After we had crested Heartbreak Hill, around mile 22, I overheard one runner saying to another, “We are on pace for a 4:05 to a 4:10 finish.” At that point, I looked at my watch, did a few mental calculations, had a long thought, and said to the guys next to me, “Not if you stay with me. We can still break 4 hours.” At which point I took off with a new challenge that was just within reach of my abilities.
That’s the formula, writes University of Chicago psychologist Mihaly Csikszentmihalyi, for finding flow. And that’s what I found at the end of the Boston Marathon. My running was not exactly effortless, with my ever-increasing amount of pain, but it was within my grasp to achieve my revised dream. And nothing else, at that point, could have gotten me to pick up the pace. Instead of self-destructing, like I did at the Big Sur Marathon, this identification of a challenge that was just within my reach became a rallying cry for greatness.
So I took off with renewed energy and resolve. I knew what I had to do, and mile by mile I determined what adjustments needed to be made in my pace. I also determined that I would do well not to walk again through the water stops, since there was every chance in the world that if I did I would not be able to start running again.
To my surprise and delight, I was able to get faster and faster. My mental imagery lifted me up and pulled me forward. Whenever we passed a building that cast some shade on the course, if felt as though the coolness was a gift being offered to me and me alone. When we turned the corner on to Boylston Street, with only 3 tenths of a mile left to go, the arch of blue and white balloons marking the finish line was calling my name.
I finished in 3 hours, 59 minutes, and 19 seconds. Goal accomplished. Race won. I, like the Ethiopian, did what I was dreaming. My hip was throbbing painfully, but at that moment all I could feel was pride for my strong running and finish.
So that’s the life lesson I took away from my experience in the Boston Marathon. Sometimes painful pleasures are the best. They may take long thoughts, much practice, and big dreams • they may have to be revised in mid stream based upon your awareness of current conditions • but when you can get yourself into that zone where the challenge is just within reach of your abilities, well, it doesn’t get any better than that.
Coaching Inquiries: When was the last time that you had a long thought? Is there anything worth practicing for, day and night? What are you dreaming of? What sacrifices might your dream require? How can you avoid either overextending or underextending yourself? How can you get into the flow of the trek of life?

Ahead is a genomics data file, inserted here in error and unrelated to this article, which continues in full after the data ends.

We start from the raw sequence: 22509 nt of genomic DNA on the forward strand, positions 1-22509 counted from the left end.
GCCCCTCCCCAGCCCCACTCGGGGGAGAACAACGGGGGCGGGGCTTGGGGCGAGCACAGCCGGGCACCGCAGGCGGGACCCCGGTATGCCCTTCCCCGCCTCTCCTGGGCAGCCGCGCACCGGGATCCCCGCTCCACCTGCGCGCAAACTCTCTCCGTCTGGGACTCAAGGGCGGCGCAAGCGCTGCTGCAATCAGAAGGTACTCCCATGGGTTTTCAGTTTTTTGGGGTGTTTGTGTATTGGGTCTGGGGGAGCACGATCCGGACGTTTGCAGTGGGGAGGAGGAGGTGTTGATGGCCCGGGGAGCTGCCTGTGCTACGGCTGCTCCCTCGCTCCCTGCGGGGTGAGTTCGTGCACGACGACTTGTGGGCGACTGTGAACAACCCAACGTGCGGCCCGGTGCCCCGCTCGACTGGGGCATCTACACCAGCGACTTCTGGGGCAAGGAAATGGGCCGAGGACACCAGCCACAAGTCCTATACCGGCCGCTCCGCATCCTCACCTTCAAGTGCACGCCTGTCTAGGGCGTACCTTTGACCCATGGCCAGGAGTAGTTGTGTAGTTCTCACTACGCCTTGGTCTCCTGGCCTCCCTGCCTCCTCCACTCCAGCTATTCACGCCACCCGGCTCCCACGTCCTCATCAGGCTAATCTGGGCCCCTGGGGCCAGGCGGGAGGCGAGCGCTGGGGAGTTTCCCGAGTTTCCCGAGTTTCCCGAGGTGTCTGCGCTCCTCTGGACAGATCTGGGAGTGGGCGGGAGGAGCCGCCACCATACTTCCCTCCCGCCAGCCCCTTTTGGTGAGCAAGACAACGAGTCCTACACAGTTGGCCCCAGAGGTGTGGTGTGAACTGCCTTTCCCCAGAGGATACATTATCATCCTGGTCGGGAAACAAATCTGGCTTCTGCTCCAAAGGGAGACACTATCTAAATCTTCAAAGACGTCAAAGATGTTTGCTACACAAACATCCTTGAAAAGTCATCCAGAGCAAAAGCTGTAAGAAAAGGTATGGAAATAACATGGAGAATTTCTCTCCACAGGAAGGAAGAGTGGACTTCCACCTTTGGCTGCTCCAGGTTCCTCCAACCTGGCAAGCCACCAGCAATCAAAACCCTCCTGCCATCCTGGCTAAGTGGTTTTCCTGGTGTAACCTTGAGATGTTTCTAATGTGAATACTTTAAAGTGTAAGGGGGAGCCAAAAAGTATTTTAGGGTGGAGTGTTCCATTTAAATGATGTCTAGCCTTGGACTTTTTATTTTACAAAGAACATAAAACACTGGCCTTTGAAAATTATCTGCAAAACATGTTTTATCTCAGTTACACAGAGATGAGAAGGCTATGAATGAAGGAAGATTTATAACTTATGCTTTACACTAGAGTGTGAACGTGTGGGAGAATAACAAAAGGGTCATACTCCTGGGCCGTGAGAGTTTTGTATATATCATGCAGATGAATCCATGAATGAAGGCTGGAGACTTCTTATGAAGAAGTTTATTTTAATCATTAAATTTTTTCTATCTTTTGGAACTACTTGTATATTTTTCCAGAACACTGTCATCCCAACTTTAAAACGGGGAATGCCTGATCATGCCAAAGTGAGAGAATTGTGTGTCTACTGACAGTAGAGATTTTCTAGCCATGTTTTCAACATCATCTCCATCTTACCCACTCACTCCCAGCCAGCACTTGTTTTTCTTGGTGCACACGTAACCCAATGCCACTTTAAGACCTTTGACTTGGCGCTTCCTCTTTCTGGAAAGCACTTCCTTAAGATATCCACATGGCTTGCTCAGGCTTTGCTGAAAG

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Editor’s Note: The LifeTrek Readers’ Forum contains selections from the comments and materials sent in each week by the readers of LifeTrek Provisions. They do not necessarily reflect the perspective of LifeTrek Coaching International. To submit your comment, use our Feedback Formor Email Bob..
I was watching your times yesterday at the Boston Marathon and, when you slowed down, was wondering how you felt about it all. Sounds like you had to “go deep” to make it. Congratulations on your accomplishment and determination. It takes a lot of grit and faith to pull that off.
Thank you very much for your review of the Provisions you’ve covered so far concerning spiritual wellness. It was nice to read them all together. The Provisions made me think of someone who consistently reminds everyone of her many sacrifices. She keeps a tally of all that she does for people, leading to the superior thinking and negative thinking modes as well as the anxiety mode while demanding everyone else become miraculously cured success stories by thinking positive.
As I read your Provisions, I really thought a lot about how much energy she wastes on being superior, negative, and anxious as your Provisions make abundantly clear. Thanks again for a wonderful newsletters and the well thought out Provision series. It is definitely a keeper!
May you be filled with goodness, peace, and joy.
Bob Tschannen-Moran, MCC, BCC
President, LifeTrek Coaching International, www.LifeTrekCoaching.com
CEO & Co-Founder, Center for School Transformation, www.SchoolTransformation.com
Immediate Past President, International Association of Coaching, www.CertifiedCoach.org
Author, Evocative Coaching: Transforming Schools One Conversation at a Time, Online Retailers